IRS Must Dig Up More Records for Activists

          
     WASHINGTON (CN) – The IRS should look for more records about outside pressure from the Japanese government to revoke a controversial conservations group’s tax-exempt status, a federal judge ruled.
     Plaintiff Sea Shepherd Conservation Society is a nonprofit group opposed to commercial whaling operations.
     Headed by Paul Watson, the group famously led direct action campaigns against Japanese whaling ships, ramming and blocking them at sea, and throwing foul-smelling acid on their decks. Animal Planet documented these actions in its television show, “Whale Wars.”
     The activists have been embroiled in lawsuits for years, and in 2013 the Ninth Circuit ordered Sea Shepherd to stay further than 500 yards from whaling ships.
     In 2011, Wikileaks revealed that the U.S. representative for the International Whaling Commission, Monica Medina, had met with Japanese officials from Japan’s Fisheries Agency.
     At the 2009 meeting, Medina said “she believes the [U.S. government] can demonstrate the group does not deserve tax exempt status based on their aggressive and harmful actions,” according to the leaked cable.
     The IRS audited Sea Shepherd several times, but its tax exempt status has remained in place.
     The group is still in court with the IRS over its Freedom of Information Act request. The IRS turned over 12,000 pages of records to Sea Shepherd, but this week a federal judge in Washington D.C. said that wasn’t enough.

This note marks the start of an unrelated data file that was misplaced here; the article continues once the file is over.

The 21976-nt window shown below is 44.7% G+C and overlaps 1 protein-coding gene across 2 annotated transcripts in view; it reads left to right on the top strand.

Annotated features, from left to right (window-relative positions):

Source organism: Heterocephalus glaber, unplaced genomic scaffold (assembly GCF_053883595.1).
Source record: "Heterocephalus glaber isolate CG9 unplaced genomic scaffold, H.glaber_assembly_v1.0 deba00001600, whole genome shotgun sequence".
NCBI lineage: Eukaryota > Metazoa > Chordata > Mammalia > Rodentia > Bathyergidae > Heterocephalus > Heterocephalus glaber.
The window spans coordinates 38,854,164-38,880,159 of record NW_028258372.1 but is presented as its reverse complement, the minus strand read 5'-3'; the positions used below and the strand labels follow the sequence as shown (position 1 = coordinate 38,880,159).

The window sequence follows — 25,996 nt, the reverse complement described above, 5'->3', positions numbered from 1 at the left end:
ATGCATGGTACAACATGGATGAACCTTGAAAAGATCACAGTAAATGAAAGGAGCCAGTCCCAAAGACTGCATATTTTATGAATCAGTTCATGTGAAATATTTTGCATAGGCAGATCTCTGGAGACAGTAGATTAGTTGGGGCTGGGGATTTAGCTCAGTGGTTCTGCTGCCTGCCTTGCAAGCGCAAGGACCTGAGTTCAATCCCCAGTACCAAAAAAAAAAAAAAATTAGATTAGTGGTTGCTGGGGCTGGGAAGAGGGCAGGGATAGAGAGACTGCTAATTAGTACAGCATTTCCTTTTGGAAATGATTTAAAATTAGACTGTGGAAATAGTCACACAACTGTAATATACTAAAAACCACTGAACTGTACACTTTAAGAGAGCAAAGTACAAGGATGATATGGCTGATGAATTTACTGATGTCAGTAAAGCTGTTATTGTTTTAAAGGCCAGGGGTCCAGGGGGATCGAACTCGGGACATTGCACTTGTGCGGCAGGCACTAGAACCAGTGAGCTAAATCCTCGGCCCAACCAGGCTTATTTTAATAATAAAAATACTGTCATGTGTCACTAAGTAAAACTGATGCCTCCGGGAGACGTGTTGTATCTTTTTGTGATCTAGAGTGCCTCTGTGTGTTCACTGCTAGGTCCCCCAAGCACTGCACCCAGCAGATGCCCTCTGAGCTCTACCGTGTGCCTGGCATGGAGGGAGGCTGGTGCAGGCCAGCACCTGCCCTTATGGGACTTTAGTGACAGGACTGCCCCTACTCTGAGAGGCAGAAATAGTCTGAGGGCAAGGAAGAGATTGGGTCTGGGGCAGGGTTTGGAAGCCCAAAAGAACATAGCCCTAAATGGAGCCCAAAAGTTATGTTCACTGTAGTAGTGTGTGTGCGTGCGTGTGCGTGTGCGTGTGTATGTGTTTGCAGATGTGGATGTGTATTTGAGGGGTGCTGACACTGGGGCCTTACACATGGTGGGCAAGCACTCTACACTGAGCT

Sea Shepherd wants the IRS to turn over any documents related to people or groups who urged the agency to revoke its tax-exempt status.
     The parties volleyed back and forth with summary judgment motions, and this week the court found that the IRS did not do a thorough enough search of its Exempt Organizations Examinations function, which is the office that receives information about tax-exempt groups.
     The IRS did not adequately explain why only two employees turned up responsive records related to Sea Shepherd, the court found, nor did it explain why the employees used different search terms.
     “The varying search terms call into question whether defendant implemented a rational search methodology of the Exempt Organizations Examinations function,” U.S. District Judge Amy Berman Jackson wrote in her 47-page opinion, published Tuesday.
     “The Court therefore finds that defendant’s affidavits do not describe a search of the Exempt Organizations Examinations function that was reasonably calculated to uncover all responsive documents, and it will remand this aspect of the case to defendant for further action consistent with this opinion.”
     The IRS adequately searched for documents from its Whistleblower Office, but the court was not satisfied when it neither confirmed nor denied the existence of the requested records, which is known as a Glomar response.
     The IRS explained its response by arguing “loss of confidence in the IRS’ ability to protect whistleblowers would interfere with the Service’s ability to fully and properly investigate taxpayers’ compliance with the internal revenue laws.”
     The court was not convinced, and noted that the IRS has already made certain whistleblower records public.
     “The agency has done little to explain with any specificity why the disclosure of the fact of the existence or non-existence of any records—as opposed to the records themselves-would cause harm to the interests protected by the FOIA exemptions cited, particularly given the fact that in this case, in connection with this particular taxpayer, the defendant has already publicly acknowledged that whistleblowers or confidential informants provided information to other components of the agency,” Jackson wrote.
     The IRS must reveal if there were any records from its whistleblower office on remand, and either turn them over to Sea Shepherd or justify withholding them, the court ruled.

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